Highly sensitive assay of DNA abasic sites in mammalian cells-optimization of the aldehyde reactive probe method

Ayumi Asaeda, Hiroshi Ide, Hiroaki Terato, Yasuhiko Takamori, Kihei Kubo

Research output: Contribution to journalArticle

20 Citations (Scopus)

Abstract

We have recently developed a novel method for detection and quantitation of abasic (AP) sites in DNA, in which the biotinylated reagent, called the aldehyde reactive probe (ARP) specifically reacts with aldehyde groups of AP sites and biotin-tagged damage is detected by an ELISA-like assay. The present study has been carried out to improve the feasibility and the sensitivity of ARP assay. For immobilization of DNA, a protamine sulfate-coated plate was used instead of the conventional UV-irradiated plate to enhance DNA binding. As the result, the time for immobilization was shortened to 1h without any loss of signal. The amount of [3H]-labeled DNA bound to the plate was proportional to the DNA concentration employed. When DNA containing AP sites was treated with ARP in solution prior to coating the protamine-plate, the sensitivity of the assay was greatly increased. A linear relationship between the DNA concentration and the signal intensity was also observed. Thus, ~0.1fmol of AP sites (0.5 sites per 105nt) could be detected in DNA isolated from HeLa cells after treatment with a sublethal dose (0.5mM) of methylmethanesulfonate (MMS). Using this system, the number of total methylpurines generated by MMS in the cellular DNA was estimated after heat treatment, which converted methylated base lesions to AP sites. It was shown that the number of AP sites was about 140 sites per 104nt with 25mM MMS and 10% of total methylated bases were already released without heat depurination. Copyright (C) 1998 Elsevier Science B.V.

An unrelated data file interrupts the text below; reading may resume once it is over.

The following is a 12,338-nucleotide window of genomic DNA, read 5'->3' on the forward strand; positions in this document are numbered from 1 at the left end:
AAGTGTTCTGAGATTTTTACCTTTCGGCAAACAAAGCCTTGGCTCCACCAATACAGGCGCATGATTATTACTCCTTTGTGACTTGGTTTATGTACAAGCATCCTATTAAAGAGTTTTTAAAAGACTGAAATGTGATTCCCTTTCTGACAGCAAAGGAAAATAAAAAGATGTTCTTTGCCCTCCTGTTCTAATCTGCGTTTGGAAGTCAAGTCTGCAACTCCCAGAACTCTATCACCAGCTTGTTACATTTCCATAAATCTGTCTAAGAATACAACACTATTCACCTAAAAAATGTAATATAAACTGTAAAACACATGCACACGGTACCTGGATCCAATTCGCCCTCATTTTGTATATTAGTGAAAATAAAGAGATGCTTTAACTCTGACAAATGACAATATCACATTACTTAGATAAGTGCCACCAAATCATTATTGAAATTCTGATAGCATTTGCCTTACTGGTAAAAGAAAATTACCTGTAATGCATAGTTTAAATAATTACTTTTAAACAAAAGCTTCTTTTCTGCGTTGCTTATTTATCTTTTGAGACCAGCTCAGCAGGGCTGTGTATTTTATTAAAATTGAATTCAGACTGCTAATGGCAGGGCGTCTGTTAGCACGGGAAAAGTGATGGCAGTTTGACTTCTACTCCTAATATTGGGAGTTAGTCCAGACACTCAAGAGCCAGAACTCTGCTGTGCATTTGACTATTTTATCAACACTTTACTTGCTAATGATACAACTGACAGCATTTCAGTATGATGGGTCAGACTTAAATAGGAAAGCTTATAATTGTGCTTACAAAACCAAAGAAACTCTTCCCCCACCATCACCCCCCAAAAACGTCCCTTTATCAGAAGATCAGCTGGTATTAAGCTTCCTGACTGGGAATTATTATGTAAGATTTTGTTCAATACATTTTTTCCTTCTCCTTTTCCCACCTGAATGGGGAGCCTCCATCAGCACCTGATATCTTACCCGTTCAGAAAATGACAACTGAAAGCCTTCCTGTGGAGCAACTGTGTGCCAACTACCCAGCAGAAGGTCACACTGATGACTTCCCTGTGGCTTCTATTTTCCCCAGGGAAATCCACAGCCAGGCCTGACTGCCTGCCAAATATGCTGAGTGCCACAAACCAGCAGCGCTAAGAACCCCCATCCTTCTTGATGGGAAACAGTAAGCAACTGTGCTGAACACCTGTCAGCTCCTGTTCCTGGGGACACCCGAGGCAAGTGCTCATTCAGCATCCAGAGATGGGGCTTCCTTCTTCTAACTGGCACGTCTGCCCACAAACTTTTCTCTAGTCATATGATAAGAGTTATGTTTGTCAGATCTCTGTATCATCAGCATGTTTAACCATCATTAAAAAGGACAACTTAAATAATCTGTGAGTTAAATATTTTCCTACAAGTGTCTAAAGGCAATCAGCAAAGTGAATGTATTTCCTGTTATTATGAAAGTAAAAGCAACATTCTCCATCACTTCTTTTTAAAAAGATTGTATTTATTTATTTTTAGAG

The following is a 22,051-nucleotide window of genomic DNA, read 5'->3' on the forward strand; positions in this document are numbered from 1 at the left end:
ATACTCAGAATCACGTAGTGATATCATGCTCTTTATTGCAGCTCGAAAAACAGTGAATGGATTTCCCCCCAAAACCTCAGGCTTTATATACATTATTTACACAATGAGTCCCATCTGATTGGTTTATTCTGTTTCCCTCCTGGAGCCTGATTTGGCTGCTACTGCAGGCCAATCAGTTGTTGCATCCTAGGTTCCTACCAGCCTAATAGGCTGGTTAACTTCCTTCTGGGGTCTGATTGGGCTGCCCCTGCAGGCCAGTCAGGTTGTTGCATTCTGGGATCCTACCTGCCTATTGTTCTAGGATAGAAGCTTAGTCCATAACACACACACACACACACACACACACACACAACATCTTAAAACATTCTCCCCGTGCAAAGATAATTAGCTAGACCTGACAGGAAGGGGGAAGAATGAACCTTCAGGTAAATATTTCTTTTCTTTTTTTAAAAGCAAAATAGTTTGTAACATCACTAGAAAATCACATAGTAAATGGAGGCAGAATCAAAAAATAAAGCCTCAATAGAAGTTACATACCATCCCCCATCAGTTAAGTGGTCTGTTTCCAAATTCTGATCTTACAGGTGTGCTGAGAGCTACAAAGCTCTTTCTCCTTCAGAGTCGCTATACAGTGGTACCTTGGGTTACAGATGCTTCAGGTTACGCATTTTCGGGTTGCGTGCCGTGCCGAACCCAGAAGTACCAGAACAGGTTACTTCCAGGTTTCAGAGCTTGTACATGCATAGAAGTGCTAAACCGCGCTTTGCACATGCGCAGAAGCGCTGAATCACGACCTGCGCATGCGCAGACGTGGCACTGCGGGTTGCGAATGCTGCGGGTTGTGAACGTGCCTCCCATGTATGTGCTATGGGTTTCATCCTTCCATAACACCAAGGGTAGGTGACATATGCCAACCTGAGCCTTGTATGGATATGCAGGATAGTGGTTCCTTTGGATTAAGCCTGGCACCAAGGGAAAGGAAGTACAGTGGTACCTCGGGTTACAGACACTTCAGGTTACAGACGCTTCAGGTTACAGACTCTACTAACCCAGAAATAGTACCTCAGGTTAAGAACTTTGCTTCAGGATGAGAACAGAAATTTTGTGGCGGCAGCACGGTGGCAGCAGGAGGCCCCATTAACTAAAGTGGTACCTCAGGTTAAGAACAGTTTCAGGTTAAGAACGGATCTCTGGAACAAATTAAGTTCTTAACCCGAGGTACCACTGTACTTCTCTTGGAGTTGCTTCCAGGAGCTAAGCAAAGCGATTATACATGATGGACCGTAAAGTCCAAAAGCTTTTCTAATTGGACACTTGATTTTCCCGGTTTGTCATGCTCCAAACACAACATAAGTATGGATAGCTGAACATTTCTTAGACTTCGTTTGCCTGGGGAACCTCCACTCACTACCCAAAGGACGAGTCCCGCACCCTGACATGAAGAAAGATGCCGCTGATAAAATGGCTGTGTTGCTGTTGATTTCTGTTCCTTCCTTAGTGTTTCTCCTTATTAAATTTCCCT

Original languageEnglish
Pages (from-to)35-41
Number of pages7
JournalAnalytica Chimica Acta
Volume365
Issue number1-3
DOIs
Publication statusPublished - Jun 5 1998
Externally publishedYes

Keywords

  • Abasic sites
  • Avidin-biotin
  • DNA damage
  • Detection

ASJC Scopus subject areas

  • Analytical Chemistry
  • Biochemistry
  • Environmental Chemistry
  • Spectroscopy

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